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Discussion Starter #1
Does anyone here ever change stocks on your RC's to make them more accurate for historical purposes?

The problem arises from the serial number the Russians etched into the stock. Does swapping a stock on an RC for "historical purposes" effect collectable value?

Specifically, I bought a 660/1940 which would have a flat buttplate; however, the stock that was on it is a beautiful cupped buttplate. Thereafter, I bought a BNZ/43 Single Rune. The stock was a flat buttplate and not very pretty. I swapped them out because of the higher value of the BNZ.

Any thoughts?
 

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I think that it may be difficult to establish value benchmarks for the RC's for a while yet. I personally don't think that swapping parts out to make the rifle more like it was the day it was originally built will devalue the rifle very much if at all. As far as the serial stamp on the side of the stock goes, I have read that you can use steam to swell the wood back out to eliminate the stamp. Others have posted that "as refinished" RC's may be hard to find in the future because it seems that everybody is removing the shellac, swapping the parts, etc. to make their rifles more authentic. That may be true, but I don't see the value of RC's climbing all that much. The all original, numbers matching, vet bringback K98's are the true collector pieces whereas the RC's are shooters. Nothing against the RC's personally. My one and only K98 (for now) is an RC and I am glad I got it. One thing that hasn't been mentioned much is the oddballs. One guy not too long ago had an RC k98 with a straight bolt. You never know, you might find a GEW98 action with the s curve rear sight mated to a k98 stock by Ivan. Something like that might hold more value because of the curiosity factor.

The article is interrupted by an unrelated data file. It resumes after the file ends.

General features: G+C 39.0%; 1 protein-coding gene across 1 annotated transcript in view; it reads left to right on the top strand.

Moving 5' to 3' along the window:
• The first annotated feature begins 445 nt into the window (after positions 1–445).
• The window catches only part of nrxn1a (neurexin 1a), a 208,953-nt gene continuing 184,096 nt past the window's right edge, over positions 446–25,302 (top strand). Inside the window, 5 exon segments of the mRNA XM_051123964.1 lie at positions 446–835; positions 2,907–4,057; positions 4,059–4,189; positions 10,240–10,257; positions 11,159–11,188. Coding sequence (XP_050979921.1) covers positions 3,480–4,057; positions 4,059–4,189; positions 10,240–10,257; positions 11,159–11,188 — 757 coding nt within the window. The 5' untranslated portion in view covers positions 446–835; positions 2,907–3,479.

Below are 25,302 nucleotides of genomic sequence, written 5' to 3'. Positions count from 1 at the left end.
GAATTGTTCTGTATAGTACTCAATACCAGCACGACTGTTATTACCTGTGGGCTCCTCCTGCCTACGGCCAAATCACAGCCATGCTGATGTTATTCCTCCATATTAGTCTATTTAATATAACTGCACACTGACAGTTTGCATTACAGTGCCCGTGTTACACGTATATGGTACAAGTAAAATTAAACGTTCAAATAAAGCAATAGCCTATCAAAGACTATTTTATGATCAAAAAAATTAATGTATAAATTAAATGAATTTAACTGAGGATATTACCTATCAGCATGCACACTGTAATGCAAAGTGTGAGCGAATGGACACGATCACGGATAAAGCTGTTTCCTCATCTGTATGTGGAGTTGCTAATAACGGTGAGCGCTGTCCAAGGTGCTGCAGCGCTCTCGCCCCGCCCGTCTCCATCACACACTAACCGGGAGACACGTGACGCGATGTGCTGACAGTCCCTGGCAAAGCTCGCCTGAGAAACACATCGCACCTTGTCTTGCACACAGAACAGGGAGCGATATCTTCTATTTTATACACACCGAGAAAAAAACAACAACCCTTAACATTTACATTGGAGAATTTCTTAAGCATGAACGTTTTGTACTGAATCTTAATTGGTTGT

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I tend to leave them with what they came with. I can see your point, it just doesn't bother me to have them not correct. Just one more not correct thing on a RC. :)

But I do have a '45 dou in a semi-Kreig stock that doesn't match serials, but I bought it that way.

I think to each his own would apply here.
 

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One way to take care of the serial number in the stock problem is if the steaming the number out doesn't work, X them out. I've seen RC stocks where the numbers were X out like they were going to be used again on another rifle and I guess they never got around to it. I've seen RC stocks that had one and two numbers Xed out and the newer one stamped underneath. Get a large screwdriver and tap over the number in the shape of an X and to me that should be considered correct. Over time you'd never know. Maybe smear a little cosmoline in the X marks so it doesn't look as new.
BARQS19
 

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I change them at will, if fact I loose them entirely and use non russian defaced stocks or at least the ones the the ruskies did not belt sand before the renumber job.
The thought of hanging a late war stock on an s/42 1936 receiver makes me cringe.
 

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Import Marked parts guns are made for playing with. NIM mismatches and all matching are not. I started out swaping parts on VZ-24's and when the RC's came along it opened pandora's box. Regards Sunfish
 

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I'd swap out the stock, and hang onto the old one.

Eric
 

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I swap them & like ErocOKC said "hand onto the old one". Often times I've been able to use them as well.

I do annotate in my computer what stock has gone to which barreled-receiver 98k. This way if I ever want to sell it I can let the individual who's buying it know what I've done.

Some will swap...some won't.

It's all about personal preference.

Take care........
 
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